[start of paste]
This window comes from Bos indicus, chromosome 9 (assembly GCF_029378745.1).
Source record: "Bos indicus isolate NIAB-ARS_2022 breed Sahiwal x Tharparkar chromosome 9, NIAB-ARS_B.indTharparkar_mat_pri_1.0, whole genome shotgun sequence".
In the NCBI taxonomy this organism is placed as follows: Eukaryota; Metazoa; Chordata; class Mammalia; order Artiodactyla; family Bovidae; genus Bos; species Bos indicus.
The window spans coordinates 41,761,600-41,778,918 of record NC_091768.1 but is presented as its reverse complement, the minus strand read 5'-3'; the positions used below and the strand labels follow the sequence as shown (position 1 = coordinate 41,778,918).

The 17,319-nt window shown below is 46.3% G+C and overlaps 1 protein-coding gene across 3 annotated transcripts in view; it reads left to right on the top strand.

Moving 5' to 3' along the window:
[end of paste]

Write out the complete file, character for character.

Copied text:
This window comes from Bos indicus, chromosome 9 (assembly GCF_029378745.1).
Source record: "Bos indicus isolate NIAB-ARS_2022 breed Sahiwal x Tharparkar chromosome 9, NIAB-ARS_B.indTharparkar_mat_pri_1.0, whole genome shotgun sequence".
In the NCBI taxonomy this organism is placed as follows: Eukaryota; Metazoa; Chordata; class Mammalia; order Artiodactyla; family Bovidae; genus Bos; species Bos indicus.
The window spans coordinates 41,761,600-41,778,918 of record NC_091768.1 but is presented as its reverse complement, the minus strand read 5'-3'; the positions used below and the strand labels follow the sequence as shown (position 1 = coordinate 41,778,918).

The 17,319-nt window shown below is 46.3% G+C and overlaps 1 protein-coding gene across 3 annotated transcripts in view; it reads left to right on the top strand.

Moving 5' to 3' along the window: